An often used approach is to make the first main melody a soprano part and then to put the the counter melody in the bass.

Then the idea is to thicken each melody part with “inside” harmonies for the alto and tenor voices.

In a symphony orchestra, this will often mean that the violins have the first melody, the basses, way down below, the second, and other instruments will fill out the space between, but, of course, any combination of instruments can perform any of these functions. This is a matter of arranging and orchestration.

C7b5(sh9)_1

Say you have this chord  (C, E, Bb, D# and Gb), a C7b5#9 chord:   In the strings, this could be the bass viol playing C, the ‘cello playing E,  the viola playing Bb, second violin playing D# and the first violin playing a Gb.  Any family of instruments, the strings, the woodwinds, the brass can play this set of tones, or all of them could play it.  Who plays what is called orchestration.  How they play it and where they pass it off to another family of instruments in the orchestra could be called arranging.   All of this together is composing for a large group of musicians, an orchestra.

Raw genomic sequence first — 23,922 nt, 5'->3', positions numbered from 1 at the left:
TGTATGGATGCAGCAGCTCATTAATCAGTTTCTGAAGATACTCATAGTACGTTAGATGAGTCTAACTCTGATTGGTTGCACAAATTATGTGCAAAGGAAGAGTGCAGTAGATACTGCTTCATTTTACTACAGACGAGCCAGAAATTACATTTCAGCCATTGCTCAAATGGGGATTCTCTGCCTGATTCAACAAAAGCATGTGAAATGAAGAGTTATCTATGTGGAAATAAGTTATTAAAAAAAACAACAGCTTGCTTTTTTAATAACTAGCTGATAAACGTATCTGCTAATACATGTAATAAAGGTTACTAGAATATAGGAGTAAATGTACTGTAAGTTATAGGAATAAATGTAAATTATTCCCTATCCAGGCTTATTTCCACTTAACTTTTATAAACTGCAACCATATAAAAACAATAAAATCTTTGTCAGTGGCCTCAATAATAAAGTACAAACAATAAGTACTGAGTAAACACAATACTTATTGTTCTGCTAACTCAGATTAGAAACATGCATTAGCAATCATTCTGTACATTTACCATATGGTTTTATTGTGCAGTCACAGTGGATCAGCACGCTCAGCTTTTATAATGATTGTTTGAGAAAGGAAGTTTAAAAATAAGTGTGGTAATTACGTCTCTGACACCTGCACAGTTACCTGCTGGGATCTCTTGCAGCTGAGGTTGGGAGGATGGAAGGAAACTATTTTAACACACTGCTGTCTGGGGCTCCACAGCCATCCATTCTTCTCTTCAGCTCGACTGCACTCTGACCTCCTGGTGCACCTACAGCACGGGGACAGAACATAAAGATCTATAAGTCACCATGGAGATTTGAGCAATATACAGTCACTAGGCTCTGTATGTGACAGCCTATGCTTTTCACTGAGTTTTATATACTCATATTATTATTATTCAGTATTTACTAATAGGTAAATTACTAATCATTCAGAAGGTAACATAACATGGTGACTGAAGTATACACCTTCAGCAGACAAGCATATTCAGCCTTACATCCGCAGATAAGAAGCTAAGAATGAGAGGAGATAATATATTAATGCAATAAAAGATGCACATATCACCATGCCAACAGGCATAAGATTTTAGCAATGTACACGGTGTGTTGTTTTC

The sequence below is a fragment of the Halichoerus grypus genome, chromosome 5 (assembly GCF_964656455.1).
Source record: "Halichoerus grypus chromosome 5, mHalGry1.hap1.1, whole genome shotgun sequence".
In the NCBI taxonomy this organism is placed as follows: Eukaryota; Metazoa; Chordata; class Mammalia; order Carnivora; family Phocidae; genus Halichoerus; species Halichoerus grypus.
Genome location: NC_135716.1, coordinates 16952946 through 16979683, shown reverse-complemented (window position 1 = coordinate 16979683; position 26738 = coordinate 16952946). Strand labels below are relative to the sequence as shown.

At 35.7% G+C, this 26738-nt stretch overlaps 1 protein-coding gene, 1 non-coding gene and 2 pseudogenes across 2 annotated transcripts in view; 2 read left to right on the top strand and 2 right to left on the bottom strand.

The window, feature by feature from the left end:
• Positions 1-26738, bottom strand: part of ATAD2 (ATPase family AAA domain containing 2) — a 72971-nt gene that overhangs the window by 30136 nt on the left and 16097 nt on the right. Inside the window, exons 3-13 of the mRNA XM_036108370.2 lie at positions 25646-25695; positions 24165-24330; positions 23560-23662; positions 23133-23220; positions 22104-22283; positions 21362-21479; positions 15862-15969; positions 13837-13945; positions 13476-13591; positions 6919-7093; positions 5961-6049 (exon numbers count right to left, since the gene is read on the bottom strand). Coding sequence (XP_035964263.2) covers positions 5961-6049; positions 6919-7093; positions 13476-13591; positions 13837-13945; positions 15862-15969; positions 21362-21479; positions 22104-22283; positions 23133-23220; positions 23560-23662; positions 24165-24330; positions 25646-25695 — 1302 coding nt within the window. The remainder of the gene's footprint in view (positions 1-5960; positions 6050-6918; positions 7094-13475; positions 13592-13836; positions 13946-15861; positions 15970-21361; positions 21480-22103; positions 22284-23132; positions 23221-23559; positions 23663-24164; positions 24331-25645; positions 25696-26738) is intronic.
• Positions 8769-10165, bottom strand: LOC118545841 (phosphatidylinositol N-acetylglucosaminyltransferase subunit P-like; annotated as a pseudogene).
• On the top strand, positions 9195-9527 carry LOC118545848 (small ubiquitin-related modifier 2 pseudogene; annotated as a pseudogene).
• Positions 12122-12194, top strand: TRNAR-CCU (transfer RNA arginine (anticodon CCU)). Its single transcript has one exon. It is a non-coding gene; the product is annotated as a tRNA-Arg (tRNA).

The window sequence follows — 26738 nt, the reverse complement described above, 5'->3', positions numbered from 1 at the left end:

Explore the rhythms. Try a lot of different times for the melodies, 4/4, 3/4, 2/4, 6/8, 5/4.

Begin the meldoy right on beat one, then try it entering before the first beat, then try beginning it in the middle of the measure.  Where the melody enters can make a big difference.

Let’s say you have a decent melody played by a soprano instrument, and, then, for the basses, you have a good counter melody. Now, you have to give the inside voices something decent to play.  This can be a challenge.

You want to enrich the lives of second violinists, viola players, and second chairs everywhere, by writing some fun things in the middle, that won’t, however, upstage the soprano melody and the other idea in the bass.

It’s a good idea to know how to play every instrument, at least a little, and that way you will be acquainted with each player’s strengths and weaknesses.

There are families of instruments, often with the same fingerings, but in different sizes, so this puts them in different keys.

The violin is the soprano string instrument, agile, capable of playing quick passages and she often carries the melody.